Vísir reports that the head of the farm-to-table organisation in Iceland is less than pleased with budget supermarket chain Bónus labelling their pork as farm-to-table. The pork is sourced from the farm of one Geir Gunnar Geirsson, who also happens to be the CEO of Stjörnugrís, the largest pork producer in the country. We’re guessing that factory-farm-to-table just doesn’t have the same ring to it.
Grocery stores, supermarkets, and restaurants alike continue to suffer the pangs of chicken withdrawal due to the strike of veterinarians and food scientists. They have provided exceptions for cases where the welfare of animals or humans was at stake but that does not extend to slaughtering meat. Cattle, poultry, and pig farmers are struggling and grocery stores are running out of frozen meat. Vegetarians break out that bottle they’ve been saving for a special occasion.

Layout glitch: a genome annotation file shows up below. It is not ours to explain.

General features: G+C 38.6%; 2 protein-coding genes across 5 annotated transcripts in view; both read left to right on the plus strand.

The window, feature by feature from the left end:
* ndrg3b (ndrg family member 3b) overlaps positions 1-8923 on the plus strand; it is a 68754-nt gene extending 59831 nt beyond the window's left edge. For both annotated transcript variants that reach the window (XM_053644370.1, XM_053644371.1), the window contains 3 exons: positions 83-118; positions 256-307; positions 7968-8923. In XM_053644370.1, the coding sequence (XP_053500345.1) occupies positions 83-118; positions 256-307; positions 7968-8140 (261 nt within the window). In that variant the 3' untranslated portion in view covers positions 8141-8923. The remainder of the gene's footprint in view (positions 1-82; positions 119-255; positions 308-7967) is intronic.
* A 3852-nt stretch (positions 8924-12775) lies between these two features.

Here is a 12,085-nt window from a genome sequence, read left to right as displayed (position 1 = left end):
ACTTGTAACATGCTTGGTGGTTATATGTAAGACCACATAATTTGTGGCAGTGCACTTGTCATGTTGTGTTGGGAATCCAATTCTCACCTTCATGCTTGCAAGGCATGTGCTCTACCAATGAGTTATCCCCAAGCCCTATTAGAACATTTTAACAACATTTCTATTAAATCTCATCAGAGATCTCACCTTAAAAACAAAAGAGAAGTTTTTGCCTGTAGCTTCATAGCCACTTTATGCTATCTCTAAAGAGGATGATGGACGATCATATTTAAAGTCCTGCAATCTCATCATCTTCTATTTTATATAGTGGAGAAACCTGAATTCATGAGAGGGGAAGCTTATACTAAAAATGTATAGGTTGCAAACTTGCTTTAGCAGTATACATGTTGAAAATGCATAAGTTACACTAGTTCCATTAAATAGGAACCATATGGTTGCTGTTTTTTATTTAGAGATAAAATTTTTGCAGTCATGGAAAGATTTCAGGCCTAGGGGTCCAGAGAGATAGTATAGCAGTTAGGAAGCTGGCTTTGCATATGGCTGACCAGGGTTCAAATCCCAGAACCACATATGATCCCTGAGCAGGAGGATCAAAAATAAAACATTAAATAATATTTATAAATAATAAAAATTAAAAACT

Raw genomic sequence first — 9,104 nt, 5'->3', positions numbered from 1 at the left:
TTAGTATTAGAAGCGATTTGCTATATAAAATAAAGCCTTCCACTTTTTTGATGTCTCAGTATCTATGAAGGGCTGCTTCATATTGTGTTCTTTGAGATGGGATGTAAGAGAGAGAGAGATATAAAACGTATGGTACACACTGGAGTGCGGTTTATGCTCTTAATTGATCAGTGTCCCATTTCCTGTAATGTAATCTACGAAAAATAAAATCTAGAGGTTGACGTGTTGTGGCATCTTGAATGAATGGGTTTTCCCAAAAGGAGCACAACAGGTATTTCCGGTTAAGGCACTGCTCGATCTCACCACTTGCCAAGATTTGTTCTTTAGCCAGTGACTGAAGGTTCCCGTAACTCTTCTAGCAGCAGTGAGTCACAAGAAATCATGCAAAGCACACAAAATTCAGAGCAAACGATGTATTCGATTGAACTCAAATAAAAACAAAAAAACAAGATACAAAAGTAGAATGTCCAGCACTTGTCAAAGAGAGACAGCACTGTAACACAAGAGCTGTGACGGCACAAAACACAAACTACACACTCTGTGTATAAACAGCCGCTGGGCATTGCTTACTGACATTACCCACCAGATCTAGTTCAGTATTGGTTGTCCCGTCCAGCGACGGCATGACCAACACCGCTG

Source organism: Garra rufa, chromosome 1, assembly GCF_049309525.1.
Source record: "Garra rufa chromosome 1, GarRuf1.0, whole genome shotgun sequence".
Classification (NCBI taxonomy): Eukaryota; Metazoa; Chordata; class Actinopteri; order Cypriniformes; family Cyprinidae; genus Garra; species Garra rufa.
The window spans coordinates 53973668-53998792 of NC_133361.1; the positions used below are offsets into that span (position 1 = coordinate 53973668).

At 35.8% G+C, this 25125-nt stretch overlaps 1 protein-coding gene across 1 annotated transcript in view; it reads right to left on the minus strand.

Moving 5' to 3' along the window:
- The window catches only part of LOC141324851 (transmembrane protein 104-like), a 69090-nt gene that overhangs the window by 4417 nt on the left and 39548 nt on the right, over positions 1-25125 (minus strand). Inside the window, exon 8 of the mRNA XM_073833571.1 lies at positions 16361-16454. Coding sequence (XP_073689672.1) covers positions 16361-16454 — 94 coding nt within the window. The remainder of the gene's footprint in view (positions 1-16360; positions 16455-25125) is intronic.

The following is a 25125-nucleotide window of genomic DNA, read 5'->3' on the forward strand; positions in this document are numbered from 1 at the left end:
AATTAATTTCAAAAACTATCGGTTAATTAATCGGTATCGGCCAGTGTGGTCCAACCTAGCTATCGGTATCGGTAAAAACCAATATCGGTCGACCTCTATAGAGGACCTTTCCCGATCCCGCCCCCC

Two well-established food trends are finally making their way to Iceland’s shores. First Fosshótel announced that their hotel behemoth by Höfðatorg will feature Iceland’s first beer garden, with a 120-person capacity. Then Le Bistro (don’t let the name confuse you—it’s a French bistro) is the first restaurant to offer BYOB with a corking fee of 2,900 ISK. We at the Grapevine just need to figure out where we’re going to find that kind of money.
Finally, a pair of Hungarian green tea enthusiasts have opened a popup tea house serving rare teas from East Asia at art gallery Mengi (Óðinsgata 2). Now you can too can enjoy a cup of Gyokuro Shiun with your ambient-drone concert.
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